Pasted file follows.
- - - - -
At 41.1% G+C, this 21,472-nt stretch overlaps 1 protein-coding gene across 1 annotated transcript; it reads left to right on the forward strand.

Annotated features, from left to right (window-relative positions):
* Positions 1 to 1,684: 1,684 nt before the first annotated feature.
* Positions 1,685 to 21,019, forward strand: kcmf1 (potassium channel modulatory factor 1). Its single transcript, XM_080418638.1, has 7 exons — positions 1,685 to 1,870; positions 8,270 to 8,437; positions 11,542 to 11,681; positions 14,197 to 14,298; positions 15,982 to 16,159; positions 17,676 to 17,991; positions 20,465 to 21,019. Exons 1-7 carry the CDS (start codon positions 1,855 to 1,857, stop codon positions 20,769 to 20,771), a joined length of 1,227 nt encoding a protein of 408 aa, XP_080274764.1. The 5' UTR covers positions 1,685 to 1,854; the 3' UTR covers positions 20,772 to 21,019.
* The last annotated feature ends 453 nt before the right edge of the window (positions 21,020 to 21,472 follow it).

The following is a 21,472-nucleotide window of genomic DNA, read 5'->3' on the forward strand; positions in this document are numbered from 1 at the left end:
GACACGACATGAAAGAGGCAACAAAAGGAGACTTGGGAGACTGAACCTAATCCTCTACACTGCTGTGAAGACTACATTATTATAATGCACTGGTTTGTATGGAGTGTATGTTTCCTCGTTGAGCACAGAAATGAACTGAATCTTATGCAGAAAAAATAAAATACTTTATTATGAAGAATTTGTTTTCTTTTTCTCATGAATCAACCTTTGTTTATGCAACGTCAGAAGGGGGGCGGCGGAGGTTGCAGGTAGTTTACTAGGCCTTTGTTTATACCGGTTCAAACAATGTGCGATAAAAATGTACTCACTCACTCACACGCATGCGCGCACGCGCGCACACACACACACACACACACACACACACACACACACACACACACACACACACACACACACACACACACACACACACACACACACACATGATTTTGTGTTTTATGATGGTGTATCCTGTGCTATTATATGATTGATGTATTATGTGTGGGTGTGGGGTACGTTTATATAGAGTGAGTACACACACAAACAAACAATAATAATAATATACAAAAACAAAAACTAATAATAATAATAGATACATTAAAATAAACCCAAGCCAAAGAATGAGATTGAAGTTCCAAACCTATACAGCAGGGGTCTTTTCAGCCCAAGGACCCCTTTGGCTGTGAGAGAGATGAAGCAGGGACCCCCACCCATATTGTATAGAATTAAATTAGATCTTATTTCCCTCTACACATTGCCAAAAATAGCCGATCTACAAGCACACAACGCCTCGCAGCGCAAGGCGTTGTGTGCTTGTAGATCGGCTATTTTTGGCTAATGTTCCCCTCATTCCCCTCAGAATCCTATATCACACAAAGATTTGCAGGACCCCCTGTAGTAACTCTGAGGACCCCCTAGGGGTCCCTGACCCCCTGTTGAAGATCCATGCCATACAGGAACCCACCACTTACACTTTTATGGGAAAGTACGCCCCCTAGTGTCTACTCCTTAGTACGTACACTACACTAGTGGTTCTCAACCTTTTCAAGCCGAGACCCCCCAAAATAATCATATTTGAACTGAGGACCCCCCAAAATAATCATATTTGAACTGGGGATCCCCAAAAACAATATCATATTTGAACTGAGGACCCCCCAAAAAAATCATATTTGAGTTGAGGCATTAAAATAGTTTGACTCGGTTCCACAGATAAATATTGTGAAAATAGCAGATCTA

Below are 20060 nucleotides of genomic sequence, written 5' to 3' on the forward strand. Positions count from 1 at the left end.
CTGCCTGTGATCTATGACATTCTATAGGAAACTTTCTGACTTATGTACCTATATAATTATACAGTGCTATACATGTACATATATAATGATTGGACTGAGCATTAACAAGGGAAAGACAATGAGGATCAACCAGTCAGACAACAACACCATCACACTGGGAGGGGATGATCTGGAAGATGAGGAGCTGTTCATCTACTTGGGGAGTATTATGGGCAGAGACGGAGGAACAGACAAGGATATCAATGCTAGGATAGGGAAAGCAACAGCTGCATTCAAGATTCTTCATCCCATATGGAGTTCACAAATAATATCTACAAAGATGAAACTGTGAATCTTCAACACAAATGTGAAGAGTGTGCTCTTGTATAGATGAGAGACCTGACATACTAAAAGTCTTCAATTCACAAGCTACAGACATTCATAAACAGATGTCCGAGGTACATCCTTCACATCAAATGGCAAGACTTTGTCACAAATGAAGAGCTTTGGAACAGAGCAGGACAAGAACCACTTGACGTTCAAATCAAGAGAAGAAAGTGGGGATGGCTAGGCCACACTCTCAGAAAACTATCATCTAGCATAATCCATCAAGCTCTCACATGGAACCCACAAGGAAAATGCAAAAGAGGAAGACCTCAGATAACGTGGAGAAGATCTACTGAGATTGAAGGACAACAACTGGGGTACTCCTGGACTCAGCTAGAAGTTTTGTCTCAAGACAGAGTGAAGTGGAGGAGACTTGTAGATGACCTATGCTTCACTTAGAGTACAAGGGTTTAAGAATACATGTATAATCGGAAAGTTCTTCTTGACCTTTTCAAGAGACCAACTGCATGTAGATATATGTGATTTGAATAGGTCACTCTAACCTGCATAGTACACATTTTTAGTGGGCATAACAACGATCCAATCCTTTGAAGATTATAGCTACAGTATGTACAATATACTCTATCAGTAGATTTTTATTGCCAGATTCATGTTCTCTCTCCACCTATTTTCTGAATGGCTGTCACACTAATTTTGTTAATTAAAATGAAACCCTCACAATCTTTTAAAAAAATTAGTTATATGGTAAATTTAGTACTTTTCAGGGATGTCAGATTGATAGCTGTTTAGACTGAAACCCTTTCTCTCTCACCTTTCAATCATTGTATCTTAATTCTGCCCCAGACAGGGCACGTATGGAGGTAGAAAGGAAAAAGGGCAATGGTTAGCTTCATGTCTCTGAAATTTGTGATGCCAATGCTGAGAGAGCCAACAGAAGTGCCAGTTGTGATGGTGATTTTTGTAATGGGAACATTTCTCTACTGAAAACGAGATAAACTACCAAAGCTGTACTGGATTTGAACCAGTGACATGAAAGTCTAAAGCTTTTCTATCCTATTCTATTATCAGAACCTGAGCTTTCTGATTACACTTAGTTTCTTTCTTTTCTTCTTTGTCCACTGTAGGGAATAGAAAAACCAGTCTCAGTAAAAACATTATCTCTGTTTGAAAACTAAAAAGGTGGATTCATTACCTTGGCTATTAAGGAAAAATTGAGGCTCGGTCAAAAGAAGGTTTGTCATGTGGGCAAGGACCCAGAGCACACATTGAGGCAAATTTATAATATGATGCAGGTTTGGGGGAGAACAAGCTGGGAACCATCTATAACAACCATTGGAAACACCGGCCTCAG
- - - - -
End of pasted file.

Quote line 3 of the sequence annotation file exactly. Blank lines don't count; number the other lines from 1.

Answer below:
* Positions 1 to 1,684: 1,684 nt before the first annotated feature.